You know you've looking at a good team when they finish each other's sentences. Even better, she talks for two minutes, and when she stops, he picks up. Without sounding the least bit scripted, they stay on topic. She talks about flavor, he talks about food. They make you want to read the book.
Karen Page and Andrew Dornenburg last breezed through Seattle three years ago (!!), when they were promoting book Number 8--"What to Drink With What You Eat." Now it's Number 9: "The Food Lover's Guide to Wine." They've added a few new tricks to their repertoire. There's a list of 250 wines (varieties, origins) complete with flavor profile, recommended pairings and best producers, so you'll never be intimidated by a wine list or wine shop again. Condensed example: Sancerre. Citrus & grass flavors, goat cheese, Henri Bourgeois. There are useful sidebars, too. Chris Miller of Spago talks about wines from Washington's Red Mountain AVA ("rustic tannic structure"). There's a list of 150 wines under $15.
When it comes to actual wine and food combinations, Page and Dornenburg aren't dogmatic. Foie gras doesn't automatically mean 100-year-old Sauternes (though that does remain Page's iconic wine pairing). Sparkling rosé works very well, as does a California red.
We've come a long way. The USA is now the world's largest consumer of wine, albeit we drink but a piddling amount, per capita. Still, wine has been made in every state of the union for the past decade. Barack Obama has a thousand bottles in his cellar back in Chicago. The nation's official dietary guidelines recommend a glass of wine a day for good health. And yet, only a quarter of Americans drink wine at all, let alone with dinner.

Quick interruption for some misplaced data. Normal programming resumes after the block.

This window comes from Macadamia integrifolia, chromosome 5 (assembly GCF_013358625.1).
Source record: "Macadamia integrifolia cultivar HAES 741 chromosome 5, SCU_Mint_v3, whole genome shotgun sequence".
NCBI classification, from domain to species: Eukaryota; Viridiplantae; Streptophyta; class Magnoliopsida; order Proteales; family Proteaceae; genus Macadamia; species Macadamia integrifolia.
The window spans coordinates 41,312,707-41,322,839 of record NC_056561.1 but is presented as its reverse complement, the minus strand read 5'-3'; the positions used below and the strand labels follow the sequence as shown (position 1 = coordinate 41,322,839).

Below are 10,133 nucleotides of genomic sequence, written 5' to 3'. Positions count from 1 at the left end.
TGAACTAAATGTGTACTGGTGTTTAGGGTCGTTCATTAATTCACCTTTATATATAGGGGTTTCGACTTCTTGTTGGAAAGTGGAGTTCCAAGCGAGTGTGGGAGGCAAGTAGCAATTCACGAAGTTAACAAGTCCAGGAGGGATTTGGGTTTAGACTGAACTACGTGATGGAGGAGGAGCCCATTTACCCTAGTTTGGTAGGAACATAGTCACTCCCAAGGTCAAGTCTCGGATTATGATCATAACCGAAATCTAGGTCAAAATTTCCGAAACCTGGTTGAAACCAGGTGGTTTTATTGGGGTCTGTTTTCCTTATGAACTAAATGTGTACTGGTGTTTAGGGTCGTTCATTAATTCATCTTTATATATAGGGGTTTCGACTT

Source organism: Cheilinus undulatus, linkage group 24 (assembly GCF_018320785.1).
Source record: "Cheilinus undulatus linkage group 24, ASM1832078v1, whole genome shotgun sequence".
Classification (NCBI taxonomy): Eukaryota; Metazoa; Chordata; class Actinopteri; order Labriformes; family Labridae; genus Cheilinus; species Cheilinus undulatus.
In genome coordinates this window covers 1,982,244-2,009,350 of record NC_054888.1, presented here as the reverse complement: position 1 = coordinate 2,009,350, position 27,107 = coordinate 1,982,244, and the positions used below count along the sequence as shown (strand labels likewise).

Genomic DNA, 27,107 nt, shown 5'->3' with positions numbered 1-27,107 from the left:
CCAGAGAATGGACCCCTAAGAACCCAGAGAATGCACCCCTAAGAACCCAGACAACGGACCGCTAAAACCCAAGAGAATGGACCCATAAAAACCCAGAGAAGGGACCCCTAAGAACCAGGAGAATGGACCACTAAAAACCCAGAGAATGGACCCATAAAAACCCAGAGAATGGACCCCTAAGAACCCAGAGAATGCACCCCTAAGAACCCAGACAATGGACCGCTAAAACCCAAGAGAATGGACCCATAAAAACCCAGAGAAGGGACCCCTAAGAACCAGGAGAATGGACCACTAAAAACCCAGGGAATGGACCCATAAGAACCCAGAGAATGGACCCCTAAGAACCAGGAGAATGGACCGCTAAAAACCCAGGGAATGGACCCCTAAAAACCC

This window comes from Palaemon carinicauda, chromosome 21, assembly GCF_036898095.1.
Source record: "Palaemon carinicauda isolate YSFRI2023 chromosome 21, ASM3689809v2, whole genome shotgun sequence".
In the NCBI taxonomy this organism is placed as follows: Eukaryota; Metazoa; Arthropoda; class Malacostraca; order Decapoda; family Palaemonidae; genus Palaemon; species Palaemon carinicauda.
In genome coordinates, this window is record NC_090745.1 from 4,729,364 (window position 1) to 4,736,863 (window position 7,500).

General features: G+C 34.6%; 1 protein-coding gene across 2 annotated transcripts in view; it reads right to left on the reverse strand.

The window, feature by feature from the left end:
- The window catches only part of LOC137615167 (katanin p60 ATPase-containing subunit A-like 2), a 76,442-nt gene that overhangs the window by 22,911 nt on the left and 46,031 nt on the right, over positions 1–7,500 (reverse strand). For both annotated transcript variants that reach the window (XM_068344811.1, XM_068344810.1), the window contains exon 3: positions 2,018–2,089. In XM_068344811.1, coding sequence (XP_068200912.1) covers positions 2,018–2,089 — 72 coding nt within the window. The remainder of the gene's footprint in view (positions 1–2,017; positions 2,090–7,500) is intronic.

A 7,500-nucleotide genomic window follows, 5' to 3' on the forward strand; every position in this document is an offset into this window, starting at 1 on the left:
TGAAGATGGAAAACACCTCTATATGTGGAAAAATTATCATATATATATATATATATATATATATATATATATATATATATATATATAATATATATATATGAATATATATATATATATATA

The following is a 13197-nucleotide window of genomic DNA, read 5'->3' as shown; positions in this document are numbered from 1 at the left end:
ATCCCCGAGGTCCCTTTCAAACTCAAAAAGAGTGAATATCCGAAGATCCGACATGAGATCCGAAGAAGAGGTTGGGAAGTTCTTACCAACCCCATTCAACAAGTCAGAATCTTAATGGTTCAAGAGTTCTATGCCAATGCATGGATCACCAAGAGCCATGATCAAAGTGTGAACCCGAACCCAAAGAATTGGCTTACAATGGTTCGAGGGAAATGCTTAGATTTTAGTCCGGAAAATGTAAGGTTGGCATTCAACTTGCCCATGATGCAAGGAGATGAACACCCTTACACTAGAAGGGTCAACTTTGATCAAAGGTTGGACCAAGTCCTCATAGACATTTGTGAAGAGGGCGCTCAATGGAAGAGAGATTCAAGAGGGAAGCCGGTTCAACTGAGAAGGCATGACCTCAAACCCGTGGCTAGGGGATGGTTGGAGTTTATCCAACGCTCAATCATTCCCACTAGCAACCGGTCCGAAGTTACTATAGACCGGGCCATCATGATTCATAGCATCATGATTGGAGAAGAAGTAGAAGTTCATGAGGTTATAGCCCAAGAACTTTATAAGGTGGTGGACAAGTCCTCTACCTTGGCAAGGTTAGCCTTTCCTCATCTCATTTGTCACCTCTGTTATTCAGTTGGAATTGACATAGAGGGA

Page and Dornenburg have their own heroes, the sommeliers who recommend specific bottles to restaurant-goers. Not the ones who look down their noses because you can't pronouce Montepulciano, not the ones who look at the brand of wristwatch you're wearing to guage now much you're going to spend, but the ones who truly care, who see themselves not just as salespeople but as guides on an exciting tour of the world's vineyards. No less than the chefs, it's the sommeliers who will lead us to a better future.
New York City's a tough place to live. It's crowded, it's hectic, it's expensive. When you're on deadline, you order in. Fortunately, there's a wide array of cuisines for Page and Dornenburg to choose from, everything from Mexican to Indian, from Italian to Thai. And of course the busy writers have a glass or two with dinner. And what's in the bottle? "Well, we're always running out of Riesling," Page confides.
Food Lover's Guide to Wine, Little Brown & Co., 352 pages, $35.